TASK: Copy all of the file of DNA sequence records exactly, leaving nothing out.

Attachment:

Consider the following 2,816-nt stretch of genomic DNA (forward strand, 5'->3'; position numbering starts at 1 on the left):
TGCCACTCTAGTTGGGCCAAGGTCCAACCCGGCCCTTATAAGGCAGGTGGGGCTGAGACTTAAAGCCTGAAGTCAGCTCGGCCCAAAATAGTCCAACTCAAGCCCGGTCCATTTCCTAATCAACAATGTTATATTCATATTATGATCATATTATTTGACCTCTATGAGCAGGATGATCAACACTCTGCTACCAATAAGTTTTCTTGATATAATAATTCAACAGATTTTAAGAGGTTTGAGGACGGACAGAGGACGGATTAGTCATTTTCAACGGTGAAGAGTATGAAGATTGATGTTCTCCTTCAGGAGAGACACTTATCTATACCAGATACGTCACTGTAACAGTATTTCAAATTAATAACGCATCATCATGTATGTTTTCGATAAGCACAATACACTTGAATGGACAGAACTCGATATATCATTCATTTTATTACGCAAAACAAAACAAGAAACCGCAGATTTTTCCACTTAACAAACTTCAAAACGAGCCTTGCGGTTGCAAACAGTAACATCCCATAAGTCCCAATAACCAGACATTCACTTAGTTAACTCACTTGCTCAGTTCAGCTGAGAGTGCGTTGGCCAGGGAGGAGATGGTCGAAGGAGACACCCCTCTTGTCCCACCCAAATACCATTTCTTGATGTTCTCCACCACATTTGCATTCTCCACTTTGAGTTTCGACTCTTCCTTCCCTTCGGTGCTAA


Consider the following 2,816-nt stretch of genomic DNA (forward strand, 5'->3'; position numbering starts at 1 on the left):
TGCCACTCTAGTTGGGCCAAGGTCCAACCCGGCCCTTATAAGGCAGGTGGGGCTGAGACTTAAAGCCTGAAGTCAGCTCGGCCCAAAATAGTCCAACTCAAGCCCGGTCCATTTCCTAATCAACAATGTTATATTCATATTATGATCATATTATTTGACCTCTATGAGCAGGATGATCAACACTCTGCTACCAATAAGTTTTCTTGATATAATAATTCAACAGATTTTAAGAGGTTTGAGGACGGACAGAGGACGGATTAGTCATTTTCAACGGTGAAGAGTATGAAGATTGATGTTCTCCTTCAGGAGAGACACTTATCTATACCAGATACGTCACTGTAACAGTATTTCAAATTAATAACGCATCATCATGTATGTTTTCGATAAGCACAATACACTTGAATGGACAGAACTCGATATATCATTCATTTTATTACGCAAAACAAAACAAGAAACCGCAGATTTTTCCACTTAACAAACTTCAAAACGAGCCTTGCGGTTGCAAACAGTAACATCCCATAAGTCCCAATAACCAGACATTCACTTAGTTAACTCACTTGCTCAGTTCAGCTGAGAGTGCGTTGGCCAGGGAGGAGATGGTCGAAGGAGACACCCCTCTTGTCCCACCCAAATACCATTTCTTGATGTTCTCCACCACATTTGCATTCTCCACTTTGAGTTTCGACTCTTCCTTCCCTTCGGTGCTAA